Class II HLA Alleles and Hepatitis B Virus Persistence in African Americans
Journal of Infectious Diseases
Persistence of hepatitis B virus (HBV) infection is likely due to the interplay of the virus and host immune response. Given its critical role in antigen presentation, allelic differences in the HLA complex may affect HBV persistence. In a prospectively followed African American cohort, molecular class I and class II HLA typing was done on 31 subjects with persistent HBV infection and 60 controls who cleared the infection. HBV persistence was significantly associated with two class II alleles, DQAl*0501 (odds ratio [OR], 2.6; P = .05) and DQBl*0301 (OR, 3.9; P = .01), the two-locus haplotype consisting of these same two alleles (OR, 3; P = .005) and the three-locus haplotype, DQA1*0501, DQB1*0301, and DRB1*1102 (OR, 10.7; P = .01). In addition, HBV persistence was associated with class II allelic homozygosity. Several class I associations with persistence were also noted but were not statistically significant after correction for multiple comparisons. These results underscore the importance of the class II-mediated immune response in recovery from HBV infection.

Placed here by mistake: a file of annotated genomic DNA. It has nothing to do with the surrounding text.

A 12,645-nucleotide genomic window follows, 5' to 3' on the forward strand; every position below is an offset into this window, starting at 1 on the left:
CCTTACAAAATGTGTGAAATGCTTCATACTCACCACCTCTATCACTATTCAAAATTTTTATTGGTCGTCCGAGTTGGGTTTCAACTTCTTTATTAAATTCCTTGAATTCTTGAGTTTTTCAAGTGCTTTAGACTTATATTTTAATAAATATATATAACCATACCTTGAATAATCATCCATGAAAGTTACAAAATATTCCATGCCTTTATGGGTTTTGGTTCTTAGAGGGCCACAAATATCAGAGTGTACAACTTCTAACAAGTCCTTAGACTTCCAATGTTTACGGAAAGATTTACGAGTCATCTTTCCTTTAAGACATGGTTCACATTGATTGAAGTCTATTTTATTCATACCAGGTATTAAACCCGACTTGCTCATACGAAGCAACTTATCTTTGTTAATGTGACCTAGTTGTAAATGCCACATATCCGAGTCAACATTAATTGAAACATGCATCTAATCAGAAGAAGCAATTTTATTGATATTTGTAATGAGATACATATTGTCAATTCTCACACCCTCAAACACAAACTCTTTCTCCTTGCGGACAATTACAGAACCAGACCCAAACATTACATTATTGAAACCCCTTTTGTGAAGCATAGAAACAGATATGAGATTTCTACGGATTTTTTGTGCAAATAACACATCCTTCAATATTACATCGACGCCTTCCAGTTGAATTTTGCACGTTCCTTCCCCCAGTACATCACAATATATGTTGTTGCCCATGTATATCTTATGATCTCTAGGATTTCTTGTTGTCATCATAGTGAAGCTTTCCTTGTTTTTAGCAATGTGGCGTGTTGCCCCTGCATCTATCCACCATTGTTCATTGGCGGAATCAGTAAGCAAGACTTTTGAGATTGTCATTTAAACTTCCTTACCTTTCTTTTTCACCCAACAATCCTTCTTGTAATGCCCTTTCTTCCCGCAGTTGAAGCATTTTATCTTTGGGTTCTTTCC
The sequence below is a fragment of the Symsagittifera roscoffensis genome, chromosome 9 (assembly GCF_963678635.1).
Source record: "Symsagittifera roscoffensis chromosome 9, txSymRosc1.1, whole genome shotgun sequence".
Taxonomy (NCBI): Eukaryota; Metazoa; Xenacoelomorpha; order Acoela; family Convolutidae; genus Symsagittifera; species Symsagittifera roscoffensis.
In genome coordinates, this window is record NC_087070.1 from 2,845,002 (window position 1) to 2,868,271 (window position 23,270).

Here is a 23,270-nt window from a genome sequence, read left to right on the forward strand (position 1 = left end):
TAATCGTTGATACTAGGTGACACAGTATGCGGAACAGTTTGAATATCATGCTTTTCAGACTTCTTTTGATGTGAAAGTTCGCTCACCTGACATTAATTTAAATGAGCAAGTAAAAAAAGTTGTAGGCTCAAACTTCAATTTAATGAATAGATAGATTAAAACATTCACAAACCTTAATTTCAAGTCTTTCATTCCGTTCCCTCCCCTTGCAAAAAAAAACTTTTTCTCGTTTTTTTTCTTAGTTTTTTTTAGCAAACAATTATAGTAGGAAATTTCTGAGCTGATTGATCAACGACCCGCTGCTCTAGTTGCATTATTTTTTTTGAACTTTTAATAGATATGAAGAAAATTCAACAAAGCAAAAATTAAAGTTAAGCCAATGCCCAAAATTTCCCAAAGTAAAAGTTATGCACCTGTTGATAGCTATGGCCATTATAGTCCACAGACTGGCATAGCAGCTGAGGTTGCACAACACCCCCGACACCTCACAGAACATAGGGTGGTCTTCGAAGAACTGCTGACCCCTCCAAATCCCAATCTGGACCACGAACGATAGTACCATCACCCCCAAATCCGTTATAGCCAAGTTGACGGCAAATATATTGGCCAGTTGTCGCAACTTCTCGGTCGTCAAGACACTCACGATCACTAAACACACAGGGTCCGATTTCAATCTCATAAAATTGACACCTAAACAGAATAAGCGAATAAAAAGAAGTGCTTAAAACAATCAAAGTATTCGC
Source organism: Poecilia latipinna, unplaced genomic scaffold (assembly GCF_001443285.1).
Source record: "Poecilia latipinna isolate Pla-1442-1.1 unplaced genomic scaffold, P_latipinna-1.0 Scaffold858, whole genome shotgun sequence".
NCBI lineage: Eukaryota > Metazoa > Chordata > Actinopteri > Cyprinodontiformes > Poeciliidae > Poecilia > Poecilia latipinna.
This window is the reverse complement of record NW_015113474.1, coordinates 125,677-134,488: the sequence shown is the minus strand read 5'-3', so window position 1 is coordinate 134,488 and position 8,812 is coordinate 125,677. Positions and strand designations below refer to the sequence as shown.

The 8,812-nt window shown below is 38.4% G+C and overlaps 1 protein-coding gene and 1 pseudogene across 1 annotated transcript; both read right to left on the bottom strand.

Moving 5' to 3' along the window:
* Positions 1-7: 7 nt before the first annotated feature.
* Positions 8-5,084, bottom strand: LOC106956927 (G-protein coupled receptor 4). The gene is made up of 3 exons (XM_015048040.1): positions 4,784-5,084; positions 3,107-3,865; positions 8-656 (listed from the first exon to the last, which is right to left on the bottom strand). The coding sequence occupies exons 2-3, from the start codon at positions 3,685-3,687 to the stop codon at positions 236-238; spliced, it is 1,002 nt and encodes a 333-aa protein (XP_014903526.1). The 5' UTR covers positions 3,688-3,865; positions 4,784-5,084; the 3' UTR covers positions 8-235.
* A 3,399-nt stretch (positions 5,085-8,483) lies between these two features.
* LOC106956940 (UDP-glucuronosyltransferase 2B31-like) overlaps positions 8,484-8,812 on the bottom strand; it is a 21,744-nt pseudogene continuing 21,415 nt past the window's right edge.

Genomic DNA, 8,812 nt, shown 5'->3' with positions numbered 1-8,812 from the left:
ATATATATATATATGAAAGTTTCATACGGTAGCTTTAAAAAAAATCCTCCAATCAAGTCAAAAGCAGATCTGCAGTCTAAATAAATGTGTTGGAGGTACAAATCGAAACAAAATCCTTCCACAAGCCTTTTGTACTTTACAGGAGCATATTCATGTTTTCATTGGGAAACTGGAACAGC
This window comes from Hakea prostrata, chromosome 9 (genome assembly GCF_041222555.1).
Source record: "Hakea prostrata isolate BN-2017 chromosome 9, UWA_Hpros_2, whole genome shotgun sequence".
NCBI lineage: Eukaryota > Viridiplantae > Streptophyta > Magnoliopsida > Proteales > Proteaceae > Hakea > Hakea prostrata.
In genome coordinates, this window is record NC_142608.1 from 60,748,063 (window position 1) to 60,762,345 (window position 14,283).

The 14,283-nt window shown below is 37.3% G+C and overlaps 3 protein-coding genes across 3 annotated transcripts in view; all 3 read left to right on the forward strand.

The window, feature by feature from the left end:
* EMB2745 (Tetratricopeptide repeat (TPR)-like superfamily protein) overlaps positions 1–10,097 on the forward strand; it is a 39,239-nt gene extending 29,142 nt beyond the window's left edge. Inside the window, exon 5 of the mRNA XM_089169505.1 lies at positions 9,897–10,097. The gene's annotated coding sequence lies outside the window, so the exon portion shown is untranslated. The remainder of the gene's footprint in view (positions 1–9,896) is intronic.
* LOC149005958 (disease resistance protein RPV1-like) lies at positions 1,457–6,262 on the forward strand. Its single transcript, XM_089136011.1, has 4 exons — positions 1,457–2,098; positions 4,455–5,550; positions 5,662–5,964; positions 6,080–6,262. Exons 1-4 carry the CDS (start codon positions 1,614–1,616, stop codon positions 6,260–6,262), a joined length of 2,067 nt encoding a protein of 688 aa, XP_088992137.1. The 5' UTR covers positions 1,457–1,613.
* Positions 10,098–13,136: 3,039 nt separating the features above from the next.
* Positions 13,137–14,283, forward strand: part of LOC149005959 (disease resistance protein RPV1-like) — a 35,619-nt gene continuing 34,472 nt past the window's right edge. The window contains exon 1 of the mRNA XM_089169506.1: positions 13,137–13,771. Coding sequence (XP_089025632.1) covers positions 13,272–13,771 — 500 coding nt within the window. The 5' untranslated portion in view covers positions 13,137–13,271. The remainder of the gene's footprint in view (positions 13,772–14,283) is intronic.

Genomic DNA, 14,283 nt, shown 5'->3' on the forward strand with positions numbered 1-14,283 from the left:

Thio, Chloe L.; Mary Carrington; Darlene Marti; Stephen J. O'Brien; David Vlahov; Kenrad E. Nelson; Jacquie Astemborski; and David L. Thomas. 1999. "Class II HLA Alleles and Hepatitis B Virus Persistence in African Americans." Journal of Infectious Diseases 179, (4): 1004-1006. https://nsuworks.nova.edu/cnso_bio_facarticles/658